Great logos are a subtle blend of the typography and graphical, but switching the languages presents many challenges. Alex sums up your options.
If you asked for the most general definition of a logo, you’d probably get something like “a mark that stands for a company or product.” The implication is that it doesn’t matter what the mark is; anything could work. But then, can we assume the effect of a logo is universal—even across languages?
Apparently not, based on the number of global companies that have rendered their brand marks in local languages and alphabets as they set up shop in foreign markets. Logos evidently don’t operate on quite such an abstract level after all; they are ultimately linguistic artifacts and must be reckoned with as such.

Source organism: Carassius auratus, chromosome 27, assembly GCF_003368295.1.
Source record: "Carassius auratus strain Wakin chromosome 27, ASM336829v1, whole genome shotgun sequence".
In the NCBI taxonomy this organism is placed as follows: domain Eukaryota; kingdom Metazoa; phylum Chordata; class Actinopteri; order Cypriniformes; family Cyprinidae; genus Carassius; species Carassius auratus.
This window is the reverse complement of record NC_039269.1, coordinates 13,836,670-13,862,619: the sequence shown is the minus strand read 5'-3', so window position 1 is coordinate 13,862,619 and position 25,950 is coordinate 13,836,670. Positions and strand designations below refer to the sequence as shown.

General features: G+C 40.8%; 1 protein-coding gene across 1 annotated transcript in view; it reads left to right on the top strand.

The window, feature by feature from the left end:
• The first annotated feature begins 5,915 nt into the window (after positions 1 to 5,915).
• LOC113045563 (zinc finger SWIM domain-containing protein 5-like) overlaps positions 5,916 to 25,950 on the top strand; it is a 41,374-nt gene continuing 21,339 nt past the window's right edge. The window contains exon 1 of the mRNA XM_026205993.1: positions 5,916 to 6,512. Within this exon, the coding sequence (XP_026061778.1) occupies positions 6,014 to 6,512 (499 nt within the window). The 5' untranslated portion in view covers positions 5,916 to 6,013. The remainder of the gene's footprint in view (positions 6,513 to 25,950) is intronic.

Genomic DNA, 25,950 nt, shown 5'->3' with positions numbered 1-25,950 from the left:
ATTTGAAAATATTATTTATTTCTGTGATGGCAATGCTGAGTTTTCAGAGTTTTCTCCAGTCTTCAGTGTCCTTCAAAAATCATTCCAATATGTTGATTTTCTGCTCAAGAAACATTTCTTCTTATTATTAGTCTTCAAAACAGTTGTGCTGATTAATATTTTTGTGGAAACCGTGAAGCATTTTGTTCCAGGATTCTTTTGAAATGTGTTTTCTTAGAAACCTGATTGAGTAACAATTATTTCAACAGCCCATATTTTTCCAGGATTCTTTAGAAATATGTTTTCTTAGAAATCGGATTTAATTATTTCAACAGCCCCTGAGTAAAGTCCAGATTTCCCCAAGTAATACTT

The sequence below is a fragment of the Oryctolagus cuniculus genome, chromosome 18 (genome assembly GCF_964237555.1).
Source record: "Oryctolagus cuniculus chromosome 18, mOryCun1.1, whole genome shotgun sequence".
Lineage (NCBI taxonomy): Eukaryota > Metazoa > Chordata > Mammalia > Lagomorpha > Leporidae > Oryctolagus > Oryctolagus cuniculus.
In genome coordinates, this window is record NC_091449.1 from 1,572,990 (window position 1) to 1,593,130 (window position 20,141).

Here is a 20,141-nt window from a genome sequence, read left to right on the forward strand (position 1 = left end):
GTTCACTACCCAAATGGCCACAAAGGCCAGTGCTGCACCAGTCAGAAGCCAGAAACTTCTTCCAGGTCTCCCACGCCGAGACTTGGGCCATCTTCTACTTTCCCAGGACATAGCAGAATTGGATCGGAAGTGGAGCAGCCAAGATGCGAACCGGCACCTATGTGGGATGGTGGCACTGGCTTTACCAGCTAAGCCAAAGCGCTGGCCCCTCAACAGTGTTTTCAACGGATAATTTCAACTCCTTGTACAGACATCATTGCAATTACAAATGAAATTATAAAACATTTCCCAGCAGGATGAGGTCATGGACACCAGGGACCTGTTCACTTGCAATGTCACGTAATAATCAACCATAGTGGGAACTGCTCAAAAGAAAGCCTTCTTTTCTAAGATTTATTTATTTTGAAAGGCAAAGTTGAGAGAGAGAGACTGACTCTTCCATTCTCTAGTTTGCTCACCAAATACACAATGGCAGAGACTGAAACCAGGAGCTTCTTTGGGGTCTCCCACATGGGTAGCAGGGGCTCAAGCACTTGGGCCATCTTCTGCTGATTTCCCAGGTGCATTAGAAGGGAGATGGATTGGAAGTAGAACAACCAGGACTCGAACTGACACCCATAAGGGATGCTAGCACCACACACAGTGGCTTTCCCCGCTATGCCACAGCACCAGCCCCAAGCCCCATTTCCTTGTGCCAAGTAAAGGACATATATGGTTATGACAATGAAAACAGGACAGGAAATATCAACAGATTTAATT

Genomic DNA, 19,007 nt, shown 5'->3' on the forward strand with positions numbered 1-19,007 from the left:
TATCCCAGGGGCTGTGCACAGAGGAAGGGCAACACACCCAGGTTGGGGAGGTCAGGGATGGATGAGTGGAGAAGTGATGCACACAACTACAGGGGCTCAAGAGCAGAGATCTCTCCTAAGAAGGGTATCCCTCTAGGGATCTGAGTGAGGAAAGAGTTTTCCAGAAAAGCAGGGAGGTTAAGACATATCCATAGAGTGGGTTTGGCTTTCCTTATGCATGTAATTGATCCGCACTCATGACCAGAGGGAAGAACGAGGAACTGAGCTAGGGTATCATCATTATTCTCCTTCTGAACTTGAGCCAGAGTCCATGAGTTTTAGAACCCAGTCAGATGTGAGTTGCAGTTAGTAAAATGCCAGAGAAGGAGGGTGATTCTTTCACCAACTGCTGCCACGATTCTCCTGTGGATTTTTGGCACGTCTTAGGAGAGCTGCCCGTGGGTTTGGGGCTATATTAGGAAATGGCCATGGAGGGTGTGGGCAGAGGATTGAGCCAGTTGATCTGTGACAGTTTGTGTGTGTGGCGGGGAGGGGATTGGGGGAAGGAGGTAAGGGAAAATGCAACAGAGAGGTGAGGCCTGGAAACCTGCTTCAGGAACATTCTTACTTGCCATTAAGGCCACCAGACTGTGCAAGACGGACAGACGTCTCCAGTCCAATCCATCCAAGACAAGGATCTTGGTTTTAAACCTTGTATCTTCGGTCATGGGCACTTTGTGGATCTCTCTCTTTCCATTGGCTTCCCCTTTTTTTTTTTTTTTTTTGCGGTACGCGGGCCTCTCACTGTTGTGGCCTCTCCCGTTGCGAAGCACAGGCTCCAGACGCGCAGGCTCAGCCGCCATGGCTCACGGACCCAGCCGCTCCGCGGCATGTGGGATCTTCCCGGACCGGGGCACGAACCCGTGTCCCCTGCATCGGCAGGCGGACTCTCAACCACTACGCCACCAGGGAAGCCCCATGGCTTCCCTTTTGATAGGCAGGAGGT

So now we have a great design challenge. How do you render a famous brandmark in a new language and/or alphabet, while preserving its general look and character? Check out these great examples of multilingual branding.
Via Russ Merz, Ph.D.